30 Days Wild 2024 – Blog #1 (Duncan Coleman – Wildlife Ranger) - Trentham Estate
Nature & Wildlife

30 Days Wild 2024 – Blog #1 (Duncan Coleman – Wildlife Ranger)

June is the month of ’30 Days Wild’ – an annual challenge event created by the Wildlife Trusts to encourage everyone to do something wild every day during June. Encouraging connection with nature, exploring local green spaces and improving mental health and wellbeing.

So whether it’s taking 5 mins to site in your garden with a cup of tea listening to the birds, visiting Trentham to explore the wide range of natural habitats on the estate or attending one of our Beaver Safaris, June is an ideal time of the year to go wild and connect with the natural world. For more information, visit here: https://www.wildlifetrusts.org/30dayswild

Duncan Coleman, our Wildlife Ranger and Educational Lead, has put together his top ten wildlife highlights for the month of June, which can all be seen and experienced here at Trentham!

  • Dragonflies and Damselflies – with over 16 species on the estate, due to a diverse range of wetland habitats. Early summer is great time to catch sight of the UK’s largest Dragonfly species; the spectacular Emperor Dragonfly (Anax imperator), with its large size, bright blue coloration and strong relentless flight it is an amazing invertebrate to see firsthand. Dragonflies spend their juvenile stage within water, as nymphs. They are always an exciting find for children taking part in pond dipping as part of our NEW primary educational programmes.
  • Orchids – June is the start of the flowering season for many species, Beautiful Bee Orchids (Ophrys apifera) are one of the species recorded on estate, so it’s worth keeping your eyes peeled as you explore the estate. We recently hosted Walton High School from Stafford or took part in an introduction to scientific enquiry, involving survey grassland habitats for species diversity.
  • Thick legged flower beetles (Oedemera Nobilis) are one of my favourite beetle species, with their bright green metallic sheen and swollen thighs, they are common species of meadows and grasslands – this fabulous beetle is great find when we meadow sweep with school groups, enable children to see and experience the diversity of invertebrates found in long grass.
  • Summer Fungi Autumn tends to be the time of year for all things fungal, but summer is great time of year for fungi, including the beautiful Dryads Saddle (Polyporus squamosus). With its feather like pattern it is also known as pheasants back. Exploring the site with school groups often leads to some interesting fungal finds. The children are always fascinated by the larger fungi and how they interact with the trees.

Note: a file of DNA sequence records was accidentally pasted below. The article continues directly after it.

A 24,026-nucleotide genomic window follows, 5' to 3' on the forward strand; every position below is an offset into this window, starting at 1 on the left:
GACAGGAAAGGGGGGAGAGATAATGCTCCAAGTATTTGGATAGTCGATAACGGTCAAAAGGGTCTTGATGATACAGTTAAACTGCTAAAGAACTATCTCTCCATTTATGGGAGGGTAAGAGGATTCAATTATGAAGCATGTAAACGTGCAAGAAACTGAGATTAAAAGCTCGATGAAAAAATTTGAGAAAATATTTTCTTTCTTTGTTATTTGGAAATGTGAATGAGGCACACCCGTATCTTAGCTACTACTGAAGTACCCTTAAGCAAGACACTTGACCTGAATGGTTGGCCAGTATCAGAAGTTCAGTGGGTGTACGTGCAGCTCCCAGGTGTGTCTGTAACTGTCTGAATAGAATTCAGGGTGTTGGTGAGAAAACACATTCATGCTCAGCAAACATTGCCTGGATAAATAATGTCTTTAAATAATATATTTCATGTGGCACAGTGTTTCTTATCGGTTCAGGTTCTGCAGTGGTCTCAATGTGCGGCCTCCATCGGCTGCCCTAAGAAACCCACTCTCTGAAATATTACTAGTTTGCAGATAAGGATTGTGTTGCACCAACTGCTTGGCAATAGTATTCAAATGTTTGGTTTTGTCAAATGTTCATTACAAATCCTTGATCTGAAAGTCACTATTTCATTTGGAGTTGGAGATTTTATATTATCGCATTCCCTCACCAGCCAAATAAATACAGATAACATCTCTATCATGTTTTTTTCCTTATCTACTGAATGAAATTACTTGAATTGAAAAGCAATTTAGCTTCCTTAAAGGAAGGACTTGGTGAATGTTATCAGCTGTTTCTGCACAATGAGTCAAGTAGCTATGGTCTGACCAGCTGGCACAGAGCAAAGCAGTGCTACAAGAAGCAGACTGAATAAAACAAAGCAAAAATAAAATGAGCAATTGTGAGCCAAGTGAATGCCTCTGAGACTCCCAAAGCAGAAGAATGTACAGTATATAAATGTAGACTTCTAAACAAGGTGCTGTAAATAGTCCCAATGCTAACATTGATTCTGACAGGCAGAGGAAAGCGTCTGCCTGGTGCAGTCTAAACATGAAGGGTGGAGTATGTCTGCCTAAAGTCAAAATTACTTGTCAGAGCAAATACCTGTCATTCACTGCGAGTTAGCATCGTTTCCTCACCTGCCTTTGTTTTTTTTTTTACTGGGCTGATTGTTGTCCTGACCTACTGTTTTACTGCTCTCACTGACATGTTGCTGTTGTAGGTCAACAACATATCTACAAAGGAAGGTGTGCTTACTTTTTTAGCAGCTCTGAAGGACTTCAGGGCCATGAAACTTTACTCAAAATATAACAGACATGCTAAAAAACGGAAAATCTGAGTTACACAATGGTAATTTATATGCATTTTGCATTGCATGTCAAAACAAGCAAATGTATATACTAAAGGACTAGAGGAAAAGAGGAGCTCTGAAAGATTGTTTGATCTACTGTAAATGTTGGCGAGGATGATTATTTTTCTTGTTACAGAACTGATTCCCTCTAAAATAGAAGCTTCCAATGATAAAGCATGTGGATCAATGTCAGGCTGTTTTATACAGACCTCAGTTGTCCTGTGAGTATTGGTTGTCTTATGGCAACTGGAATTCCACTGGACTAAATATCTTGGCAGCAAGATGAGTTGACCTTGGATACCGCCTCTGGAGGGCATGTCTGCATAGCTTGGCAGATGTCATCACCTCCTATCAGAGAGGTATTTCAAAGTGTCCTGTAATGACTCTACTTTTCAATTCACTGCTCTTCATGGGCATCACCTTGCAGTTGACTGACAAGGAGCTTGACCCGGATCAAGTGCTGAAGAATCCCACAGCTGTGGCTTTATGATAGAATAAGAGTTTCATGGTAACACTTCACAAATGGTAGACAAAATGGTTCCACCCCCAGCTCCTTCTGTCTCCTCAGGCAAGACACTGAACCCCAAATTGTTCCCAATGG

Bats – Summer is a more active time of year, with higher temperatures and more invertebrates around. We have a number of species resident on the estate. Including Daubenton’s Bat (Myotis daubentonii), also known as the water bat, this species can be observed acrobatically feeding over the lake on summer evenings, a great wildlife spectacle often seen on our beaver safaris. It can capture prey items from the surface of the water. We have some bat walks planned for this autumn, keep an eye on the website for more details!

  • Reptiles – With warmer weather reptiles can be more active, including the UK’s largest species of snake, the Grass Snake (Natrix natrix), reaching nearly 2 meters in length this snake is predator of small mammals and amphibians. Grass Snakes have been spotted swimming across the lake, jumping into one of our wildlife cruises, is great way to explore the lake from a different perspective and learn more about Trentham’s Wildlife.
  • Deer Fawns –The summer months are busy time for deer, with many species giving birth to fawns. Here at Trentham, we have a wild herd of Fallow Deer (Dama dama). These are deer of forests and woodland clearings. Giving birth to their fawns out in the open, they will leave their fawns in safe place while they graze, the fawns instinctively stay still and await their mothers return. It’s important for dog owners to keep dogs on leads at all times on the estate, particularly in Kingswood, as they could flush fawns from safety. We do have a dog off lead area that you can explore. Also, please be aware that if you find a Fawn alone, it’s not been abandoned, the best thing you can do is slowly back away and leave it be.
  • Birds of prey, Summer is great time to spot birds of prey a peak time for fledglings results in plenty of sightings of Sparrowhawks (Accipiter nisus). A small and compact bird of prey able to hunt effectively in a closed canopy woodland, Sparrowhawks are an important predator within The Kingswood SSSI (Site of specific scientific interest. There are great bird watching opportunities across the estate and you can even rent a pair of binoculars from the visitor centre/main entrance to the gardens.